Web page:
More on HPV, this time connected with oral cancer

The Voices of American Sexuality Blog recently included this post:

gone down on more than six people in your life? might as well be smoking two packs a day

Not the sort to provoke any additional moral panic around fellatio and its sista-friend, cunnilingus (that’s Oprah’s corner of the market; school bus episode anyone?) but according to researchers at the Johns Hopkins Kimmel Cancer Center, there is conclusive evidence that human papillomavirus (HPV), transmitted via fellatio, causes some throat cancers in both men and women. Reporting in the May 10 issue of the New England Journal of Medicine, the researchers found that oral HPV infection is the strongest risk factor for oropharyngeal cancer (located in the tonsils, back of the tongue, and throat), even stronger than tobacco and alcohol use. Having multiple oral sex partners (more than six) tops the list of sex practices that boost risk for the HPV-linked cancer, although mouth to mouth transmission remains possible and was not ruled out by the study. Taking into account that approximately 20 million people are currently infected with HPV in the US alone, and about 6.2 million Americans get a new genital HPV infection each year, these new findings might be cause for concern amongst the extra sexually generous.

According to recent statistics from the CDC, by age 50, at least 80 percent of women will have acquired genital HPV infection. Stats for men are less clear; while most women are diagnosed with HPV on the basis of abnormal Pap tests which check for changes in the cervix, the cervixless are less likely to know if they’re carriers unless they develop one of the two (out of 30!) sexually transmitted strains that cause genital warts, the only visible symptom of the virus.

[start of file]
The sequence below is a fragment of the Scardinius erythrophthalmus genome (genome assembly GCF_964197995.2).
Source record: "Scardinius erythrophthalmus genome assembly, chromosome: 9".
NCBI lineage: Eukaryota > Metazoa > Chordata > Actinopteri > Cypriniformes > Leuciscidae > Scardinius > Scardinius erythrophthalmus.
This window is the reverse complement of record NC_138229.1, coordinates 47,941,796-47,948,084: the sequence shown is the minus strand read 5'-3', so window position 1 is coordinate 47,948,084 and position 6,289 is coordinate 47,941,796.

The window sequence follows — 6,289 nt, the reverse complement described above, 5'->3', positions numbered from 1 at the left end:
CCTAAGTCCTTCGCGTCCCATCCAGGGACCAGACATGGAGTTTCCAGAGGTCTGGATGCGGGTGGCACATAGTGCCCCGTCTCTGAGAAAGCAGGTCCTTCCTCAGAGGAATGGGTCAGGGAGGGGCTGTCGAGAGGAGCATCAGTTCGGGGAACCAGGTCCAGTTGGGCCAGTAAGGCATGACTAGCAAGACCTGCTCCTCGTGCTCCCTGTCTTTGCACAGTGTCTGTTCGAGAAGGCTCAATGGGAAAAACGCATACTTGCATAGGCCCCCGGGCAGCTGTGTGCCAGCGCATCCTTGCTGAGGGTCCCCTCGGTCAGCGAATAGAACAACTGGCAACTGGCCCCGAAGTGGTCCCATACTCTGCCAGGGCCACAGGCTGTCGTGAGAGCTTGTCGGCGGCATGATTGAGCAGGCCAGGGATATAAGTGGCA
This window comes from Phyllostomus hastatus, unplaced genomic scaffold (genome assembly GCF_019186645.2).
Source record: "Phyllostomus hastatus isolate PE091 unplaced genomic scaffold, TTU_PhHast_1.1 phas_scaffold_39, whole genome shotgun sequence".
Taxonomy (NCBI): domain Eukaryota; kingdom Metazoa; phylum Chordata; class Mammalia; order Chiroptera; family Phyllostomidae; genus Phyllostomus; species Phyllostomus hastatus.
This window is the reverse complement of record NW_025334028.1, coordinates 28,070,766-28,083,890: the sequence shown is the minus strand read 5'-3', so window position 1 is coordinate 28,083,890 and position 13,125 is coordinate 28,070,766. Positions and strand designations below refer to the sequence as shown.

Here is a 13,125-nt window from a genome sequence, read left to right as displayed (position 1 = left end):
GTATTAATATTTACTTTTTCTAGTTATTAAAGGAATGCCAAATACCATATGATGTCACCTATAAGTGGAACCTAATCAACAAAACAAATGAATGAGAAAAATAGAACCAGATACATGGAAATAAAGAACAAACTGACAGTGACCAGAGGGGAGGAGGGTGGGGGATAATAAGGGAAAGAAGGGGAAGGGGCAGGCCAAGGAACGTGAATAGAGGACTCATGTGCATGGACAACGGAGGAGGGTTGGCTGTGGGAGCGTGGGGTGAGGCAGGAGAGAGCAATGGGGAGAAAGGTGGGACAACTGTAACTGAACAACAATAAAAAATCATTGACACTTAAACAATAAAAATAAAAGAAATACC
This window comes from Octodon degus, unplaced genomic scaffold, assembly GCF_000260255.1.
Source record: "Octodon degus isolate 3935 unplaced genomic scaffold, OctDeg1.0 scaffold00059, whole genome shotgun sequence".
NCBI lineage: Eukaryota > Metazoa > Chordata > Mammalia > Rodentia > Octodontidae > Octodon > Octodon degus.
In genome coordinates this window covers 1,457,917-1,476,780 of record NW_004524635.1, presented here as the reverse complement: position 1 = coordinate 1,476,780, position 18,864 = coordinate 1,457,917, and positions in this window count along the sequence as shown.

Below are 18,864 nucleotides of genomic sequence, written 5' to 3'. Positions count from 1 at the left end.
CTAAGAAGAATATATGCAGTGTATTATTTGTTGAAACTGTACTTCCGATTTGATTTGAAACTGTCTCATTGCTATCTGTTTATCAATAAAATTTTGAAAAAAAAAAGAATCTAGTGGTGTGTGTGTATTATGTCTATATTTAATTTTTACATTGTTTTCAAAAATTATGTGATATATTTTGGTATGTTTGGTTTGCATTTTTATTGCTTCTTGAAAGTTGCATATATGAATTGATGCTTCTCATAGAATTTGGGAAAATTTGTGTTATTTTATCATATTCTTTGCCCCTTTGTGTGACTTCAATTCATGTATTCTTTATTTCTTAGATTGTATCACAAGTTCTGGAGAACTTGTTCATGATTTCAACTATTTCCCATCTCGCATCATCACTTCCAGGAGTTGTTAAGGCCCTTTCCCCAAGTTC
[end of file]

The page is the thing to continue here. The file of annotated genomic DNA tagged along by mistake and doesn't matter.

Maintaining its disheartening stance, the study points out that HPV-linked oral cancer has been on the rise since at least 1973, and is expected to beat out those caused by tobacco and alcohol use. Already accounting for 60 percent of oropharyngeal cancers and about a third of all oral cavity and pharynx cancers in the United States, there are more than 11,000 individuals currently kicking themselves for skipping that after sex smoke. Never mind the shot of Jack that got them there in the first place. So bring out your “inconspicuous” flask everyone already knows about and, what the hell, treat yourself to that carton you’ve been eyeing at Walgreen’s. After all, increasing your chances for oral cancer by two and a half or threefold (respectively) is nothing compared to the six plus oral sex partners you met over Spring Break. Yup, the same ones who, in a cruel twist of fate, made you 8.6 times more likely to lose a tongue.

Disappointing, but true, ladies and gentlemen. And it is information like this that adolescents need to be fully aware of as they begin their sexual interactions. Oral sex is becoming increasingly common among teenagers, often taking the place of vaginal sex because teenagers view it as harmless – no chance of pregnancy, no chance of STD contraction. This second assumption is just far too prevalent among teenagers. Check out two of my previous posts to read about what STDs can be contracted through oral sex and the research on the increasing rates of adolescent oral sex.

About Karen Rayne

Dr. Karen Rayne has been supporting parents and families since 2007 when she received her PhD in Educational Psychology. A specialist in child wellbeing, Dr. Rayne has spent much of her career supporting parents, teachers, and other adults who care for children and teenagers.